Technicians work to restore OneNote, other applications


OneNote down

Anna Xu

Microsoft OneNote is down for 40 percent of the student body across Columbia Public Schools, and students here are affected, as well.
Just two days ago, students lost access to the OneNote application as well as other applications, and the problem persists.
This year, CPS have transitioned to technology based classes. Students and teachers rely on the OneNote application, a computer program that serves as a collaboration center where teachers can distribute curriculum, grade work, and connect with students.
Beth Shapiro, a media center specialist here, learned from the Technology Services at the Neil C. Aslin Administration Building, 1818 West Worley Street, that the issue occurred when the district pushed out iTunes to students, which interfered with OneNote. The department is working with Microsoft to fix the problem. Until then, she encourages students to seek out alternative learning platforms such as OneNote Online.
“It’s really out of our hands, however, students [can] still work through Microsoft 365 online,” Shapiro said. “It’s not necessarily going to be the same but it’s the next best thing to do.” Microsoft 365 Online or Office 365 Online refers to the other applications of Microsoft that can be accessed online, not directly on one’s desktop.
Barry Still, who teaches advanced placement and honors chemistry, relies upon OneNote for his classes. He has used it almost exclusively since the beginning of the year; therefore, the current issue of OneNote has strained the communication for his classes as the calendars and daily plans are put exclusively on OneNote. Because of this disruption, Still wonders if something more has caused the interference of OneNote.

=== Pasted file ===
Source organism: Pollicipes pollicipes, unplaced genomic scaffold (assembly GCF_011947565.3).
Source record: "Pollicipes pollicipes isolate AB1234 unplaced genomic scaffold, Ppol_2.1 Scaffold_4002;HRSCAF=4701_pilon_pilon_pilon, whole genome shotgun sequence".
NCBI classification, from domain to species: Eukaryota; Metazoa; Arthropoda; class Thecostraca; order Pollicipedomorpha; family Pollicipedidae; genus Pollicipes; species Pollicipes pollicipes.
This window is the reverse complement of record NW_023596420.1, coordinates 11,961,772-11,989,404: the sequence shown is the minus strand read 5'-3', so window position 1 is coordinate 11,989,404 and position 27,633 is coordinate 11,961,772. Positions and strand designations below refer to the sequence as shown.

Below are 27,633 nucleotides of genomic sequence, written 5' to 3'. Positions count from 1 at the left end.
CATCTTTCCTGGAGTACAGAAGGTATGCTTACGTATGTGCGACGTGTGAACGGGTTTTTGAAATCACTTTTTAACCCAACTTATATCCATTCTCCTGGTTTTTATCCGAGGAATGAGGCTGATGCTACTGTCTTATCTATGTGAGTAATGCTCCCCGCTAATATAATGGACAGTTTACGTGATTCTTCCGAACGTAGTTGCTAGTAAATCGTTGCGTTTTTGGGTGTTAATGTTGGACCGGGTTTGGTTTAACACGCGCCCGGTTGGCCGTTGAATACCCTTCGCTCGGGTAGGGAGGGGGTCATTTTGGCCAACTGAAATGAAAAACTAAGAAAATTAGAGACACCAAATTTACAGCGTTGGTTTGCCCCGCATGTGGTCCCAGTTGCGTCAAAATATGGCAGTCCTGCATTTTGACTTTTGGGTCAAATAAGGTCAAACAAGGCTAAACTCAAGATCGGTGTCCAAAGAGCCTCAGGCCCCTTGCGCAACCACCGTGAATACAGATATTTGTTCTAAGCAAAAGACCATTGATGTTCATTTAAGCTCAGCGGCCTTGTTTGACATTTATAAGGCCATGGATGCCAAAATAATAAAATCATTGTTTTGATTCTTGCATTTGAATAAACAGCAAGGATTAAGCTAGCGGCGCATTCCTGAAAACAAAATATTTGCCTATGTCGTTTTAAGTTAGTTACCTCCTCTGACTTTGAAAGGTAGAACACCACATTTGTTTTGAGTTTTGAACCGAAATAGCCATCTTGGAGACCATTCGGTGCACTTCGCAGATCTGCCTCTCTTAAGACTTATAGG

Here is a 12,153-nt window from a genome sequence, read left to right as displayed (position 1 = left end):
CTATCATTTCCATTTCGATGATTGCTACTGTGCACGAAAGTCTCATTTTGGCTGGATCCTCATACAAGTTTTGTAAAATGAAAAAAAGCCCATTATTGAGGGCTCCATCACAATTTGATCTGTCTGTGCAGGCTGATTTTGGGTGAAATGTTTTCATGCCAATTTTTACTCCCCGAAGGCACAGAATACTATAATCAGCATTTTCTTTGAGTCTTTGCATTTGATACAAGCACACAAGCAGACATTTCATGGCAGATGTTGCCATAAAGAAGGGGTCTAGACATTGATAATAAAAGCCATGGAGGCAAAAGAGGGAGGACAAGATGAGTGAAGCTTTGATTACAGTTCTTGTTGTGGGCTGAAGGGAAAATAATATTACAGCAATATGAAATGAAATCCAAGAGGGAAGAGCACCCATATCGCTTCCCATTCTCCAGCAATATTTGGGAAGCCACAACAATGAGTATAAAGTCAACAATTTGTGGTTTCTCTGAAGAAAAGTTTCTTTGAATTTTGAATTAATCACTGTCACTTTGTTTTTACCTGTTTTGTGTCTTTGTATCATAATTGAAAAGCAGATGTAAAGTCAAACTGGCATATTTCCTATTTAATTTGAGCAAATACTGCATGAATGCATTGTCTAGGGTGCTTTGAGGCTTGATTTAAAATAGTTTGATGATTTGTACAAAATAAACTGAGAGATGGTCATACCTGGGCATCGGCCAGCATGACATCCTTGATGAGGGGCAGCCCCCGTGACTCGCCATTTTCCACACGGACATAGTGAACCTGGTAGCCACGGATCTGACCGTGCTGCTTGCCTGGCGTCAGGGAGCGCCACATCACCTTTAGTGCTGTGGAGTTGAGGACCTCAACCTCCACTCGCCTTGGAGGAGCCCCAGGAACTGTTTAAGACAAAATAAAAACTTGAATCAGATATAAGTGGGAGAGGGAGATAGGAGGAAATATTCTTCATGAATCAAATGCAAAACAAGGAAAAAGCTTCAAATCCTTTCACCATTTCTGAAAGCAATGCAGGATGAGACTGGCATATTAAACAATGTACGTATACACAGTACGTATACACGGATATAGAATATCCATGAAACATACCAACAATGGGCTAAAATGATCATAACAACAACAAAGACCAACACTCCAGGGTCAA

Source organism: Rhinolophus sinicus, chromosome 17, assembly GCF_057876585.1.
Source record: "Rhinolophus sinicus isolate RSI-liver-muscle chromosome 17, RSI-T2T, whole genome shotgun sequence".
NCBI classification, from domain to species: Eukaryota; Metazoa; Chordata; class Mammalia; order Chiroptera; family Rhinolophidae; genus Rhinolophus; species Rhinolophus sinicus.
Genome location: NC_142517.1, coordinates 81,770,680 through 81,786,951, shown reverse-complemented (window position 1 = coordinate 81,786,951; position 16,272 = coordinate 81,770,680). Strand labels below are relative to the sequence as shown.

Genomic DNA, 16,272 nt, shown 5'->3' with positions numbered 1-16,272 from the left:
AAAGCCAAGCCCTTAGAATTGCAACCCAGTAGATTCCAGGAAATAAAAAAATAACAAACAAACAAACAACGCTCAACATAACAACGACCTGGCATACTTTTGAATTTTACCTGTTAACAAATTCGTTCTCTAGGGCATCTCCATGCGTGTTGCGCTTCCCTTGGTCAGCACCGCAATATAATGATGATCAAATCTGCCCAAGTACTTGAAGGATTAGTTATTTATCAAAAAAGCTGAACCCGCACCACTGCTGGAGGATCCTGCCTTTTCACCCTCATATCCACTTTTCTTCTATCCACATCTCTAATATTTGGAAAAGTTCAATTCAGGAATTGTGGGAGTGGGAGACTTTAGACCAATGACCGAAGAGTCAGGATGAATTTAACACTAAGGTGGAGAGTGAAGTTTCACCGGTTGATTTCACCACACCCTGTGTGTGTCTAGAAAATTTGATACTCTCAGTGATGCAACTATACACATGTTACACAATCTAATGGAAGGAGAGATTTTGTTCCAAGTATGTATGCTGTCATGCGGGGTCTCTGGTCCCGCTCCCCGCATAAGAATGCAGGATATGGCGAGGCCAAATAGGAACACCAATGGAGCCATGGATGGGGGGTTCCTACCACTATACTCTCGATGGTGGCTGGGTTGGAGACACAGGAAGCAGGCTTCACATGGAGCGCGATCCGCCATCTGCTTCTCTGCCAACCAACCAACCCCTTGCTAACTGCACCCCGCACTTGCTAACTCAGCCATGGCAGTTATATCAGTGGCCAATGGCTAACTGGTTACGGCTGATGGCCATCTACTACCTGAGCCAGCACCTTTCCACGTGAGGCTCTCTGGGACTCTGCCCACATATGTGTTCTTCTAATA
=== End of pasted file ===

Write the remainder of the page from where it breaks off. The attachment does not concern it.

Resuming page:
“Teachers have iTunes and OneNote installed at the same time,” he said, “so what happened is the real question.”
Students such as Memphis Cutchlow, who are affected by this glitch in the OneNote system, worry that this disruption will prolong.
“I think OneNote is pretty effective most of the time, but [my concern is that] all of my stuff was on there. Plus, I have a personal notebook that I use for myself for my after school clubs and organisations, so when it fails it’s pretty inconvenient,” Cutchlow, a sophomore, said. “Even though it’s only been a day or so. I’ve already started to feel the effects of it.”
Cutchlow has tried the OneNote Online platform, but it is not the same for her.
“I learn better when I write. [OneNote online] is a lot more complicated in terms of the drawing tools,” Cutchlow said. “The drawing tools like highlighting, which I use a lot, is difficult [to use]. OneNote Online also [formats] differently and moves your text.”
Kenneth Koster, who works at the Technology Services at Aslin understands the concerns of the teachers, staff, and students.
“We will strive to have all technology up and running with no glitches by being proactive in all decisions made based on past and current knowledge,” Koster said. “Other possible fixes and workarounds are being tested, too.”
Because CPS only introduced the one-to-one laptops this year, Cutchlow suspects this won’t be the last time there will be technology difficulties.
I think teachers should have a backup plan because technology will inevitably fail,” Cutchlow said. “That’s not their fault but having homework and lesson plans easily accessible on other sites or other areas on the internet would be very helpful.”